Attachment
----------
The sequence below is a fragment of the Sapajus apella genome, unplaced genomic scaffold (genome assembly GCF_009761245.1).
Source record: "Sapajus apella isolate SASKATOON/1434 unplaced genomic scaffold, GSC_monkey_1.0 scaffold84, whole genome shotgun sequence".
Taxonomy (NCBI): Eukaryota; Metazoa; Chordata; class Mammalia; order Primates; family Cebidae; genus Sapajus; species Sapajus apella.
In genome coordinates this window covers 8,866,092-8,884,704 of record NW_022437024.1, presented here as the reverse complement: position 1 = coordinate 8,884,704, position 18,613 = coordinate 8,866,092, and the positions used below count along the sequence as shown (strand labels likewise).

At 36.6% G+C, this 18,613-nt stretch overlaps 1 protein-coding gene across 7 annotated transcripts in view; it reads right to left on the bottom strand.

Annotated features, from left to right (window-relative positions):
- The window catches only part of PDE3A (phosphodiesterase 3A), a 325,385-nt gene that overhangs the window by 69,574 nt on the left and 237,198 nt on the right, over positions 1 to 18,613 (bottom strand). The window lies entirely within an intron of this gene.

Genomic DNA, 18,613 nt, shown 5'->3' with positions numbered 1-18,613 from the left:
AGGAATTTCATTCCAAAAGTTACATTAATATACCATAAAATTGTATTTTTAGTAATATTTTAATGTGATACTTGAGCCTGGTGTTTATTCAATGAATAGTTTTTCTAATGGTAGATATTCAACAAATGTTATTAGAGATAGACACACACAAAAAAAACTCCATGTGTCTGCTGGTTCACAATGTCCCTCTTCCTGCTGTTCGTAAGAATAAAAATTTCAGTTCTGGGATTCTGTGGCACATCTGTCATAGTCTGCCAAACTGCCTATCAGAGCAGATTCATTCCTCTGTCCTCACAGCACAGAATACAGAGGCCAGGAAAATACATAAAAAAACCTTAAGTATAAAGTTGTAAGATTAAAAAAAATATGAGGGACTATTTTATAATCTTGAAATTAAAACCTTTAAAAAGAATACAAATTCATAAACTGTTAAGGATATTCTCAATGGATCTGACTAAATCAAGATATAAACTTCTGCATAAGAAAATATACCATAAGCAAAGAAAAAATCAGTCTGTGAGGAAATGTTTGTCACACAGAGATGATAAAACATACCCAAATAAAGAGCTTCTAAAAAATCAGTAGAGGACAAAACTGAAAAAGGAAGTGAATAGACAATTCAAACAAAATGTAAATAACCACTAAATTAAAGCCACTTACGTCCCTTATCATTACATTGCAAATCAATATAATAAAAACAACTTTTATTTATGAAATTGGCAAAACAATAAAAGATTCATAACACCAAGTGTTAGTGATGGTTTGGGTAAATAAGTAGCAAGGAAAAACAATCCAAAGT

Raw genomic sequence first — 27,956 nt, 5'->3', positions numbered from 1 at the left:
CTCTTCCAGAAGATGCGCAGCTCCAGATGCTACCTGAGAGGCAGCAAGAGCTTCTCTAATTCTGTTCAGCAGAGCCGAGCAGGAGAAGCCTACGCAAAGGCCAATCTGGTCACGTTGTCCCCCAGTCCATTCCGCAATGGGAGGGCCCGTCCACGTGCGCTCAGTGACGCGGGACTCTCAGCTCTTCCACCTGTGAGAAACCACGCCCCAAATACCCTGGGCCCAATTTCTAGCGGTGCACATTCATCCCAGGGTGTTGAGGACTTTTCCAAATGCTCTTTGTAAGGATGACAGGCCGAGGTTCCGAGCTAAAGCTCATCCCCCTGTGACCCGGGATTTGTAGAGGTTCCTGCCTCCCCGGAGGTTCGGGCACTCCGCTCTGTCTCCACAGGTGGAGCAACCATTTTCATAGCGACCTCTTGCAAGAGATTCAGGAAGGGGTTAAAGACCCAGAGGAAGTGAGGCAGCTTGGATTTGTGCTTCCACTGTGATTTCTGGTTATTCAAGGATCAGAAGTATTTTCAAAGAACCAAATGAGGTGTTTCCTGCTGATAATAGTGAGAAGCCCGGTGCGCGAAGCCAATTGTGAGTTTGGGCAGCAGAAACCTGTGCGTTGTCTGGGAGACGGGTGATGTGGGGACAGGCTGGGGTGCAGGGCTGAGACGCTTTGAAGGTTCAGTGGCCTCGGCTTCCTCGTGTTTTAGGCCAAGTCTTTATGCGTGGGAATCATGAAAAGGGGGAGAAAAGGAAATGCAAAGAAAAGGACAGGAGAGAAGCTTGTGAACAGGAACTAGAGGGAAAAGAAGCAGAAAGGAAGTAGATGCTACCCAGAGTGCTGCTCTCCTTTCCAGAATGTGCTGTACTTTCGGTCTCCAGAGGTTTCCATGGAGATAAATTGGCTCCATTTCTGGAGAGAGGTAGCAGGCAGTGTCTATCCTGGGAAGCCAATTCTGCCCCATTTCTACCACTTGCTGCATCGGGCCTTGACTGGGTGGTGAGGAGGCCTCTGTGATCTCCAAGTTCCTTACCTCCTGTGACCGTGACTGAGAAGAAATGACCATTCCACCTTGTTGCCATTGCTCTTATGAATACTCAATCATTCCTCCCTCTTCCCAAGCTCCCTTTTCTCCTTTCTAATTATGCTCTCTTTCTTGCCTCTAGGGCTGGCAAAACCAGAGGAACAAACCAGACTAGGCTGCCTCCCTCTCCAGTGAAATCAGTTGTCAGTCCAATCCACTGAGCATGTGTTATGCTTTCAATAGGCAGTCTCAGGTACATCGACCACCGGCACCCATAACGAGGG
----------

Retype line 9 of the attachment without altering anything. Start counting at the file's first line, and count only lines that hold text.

AGGAATTTCATTCCAAAAGTTACATTAATATACCATAAAATTGTATTTTTAGTAATATTTTAATGTGATACTTGAGCCTGGTGTTTATTCAATGAATAGTTTTTCTAATGGTAGATATTCAACAAATGTTATTAGAGATAGACACACACAAAAAAAACTCCATGTGTCTGCTGGTTCACAATGTCCCTCTTCCTGCTGTTCGTAAGAATAAAAATTTCAGTTCTGGGATTCTGTGGCACATCTGTCATAGTCTGCCAAACTGCCTATCAGAGCAGATTCATTCCTCTGTCCTCACAGCACAGAATACAGAGGCCAGGAAAATACATAAAAAAACCTTAAGTATAAAGTTGTAAGATTAAAAAAAATATGAGGGACTATTTTATAATCTTGAAATTAAAACCTTTAAAAAGAATACAAATTCATAAACTGTTAAGGATATTCTCAATGGATCTGACTAAATCAAGATATAAACTTCTGCATAAGAAAATATACCATAAGCAAAGAAAAAATCAGTCTGTGAGGAAATGTTTGTCACACAGAGATGATAAAACATACCCAAATAAAGAGCTTCTAAAAAATCAGTAGAGGACAAAACTGAAAAAGGAAGTGAATAGACAATTCAAACAAAATGTAAATAACCACTAAATTAAAGCCACTTACGTCCCTTATCATTACATTGCAAATCAATATAATAAAAACAACTTTTATTTATGAAATTGGCAAAACAATAAAAGATTCATAACACCAAGTGTTAGTGATGGTTTGGGTAAATAAGTAGCAAGGAAAAACAATCCAAAGT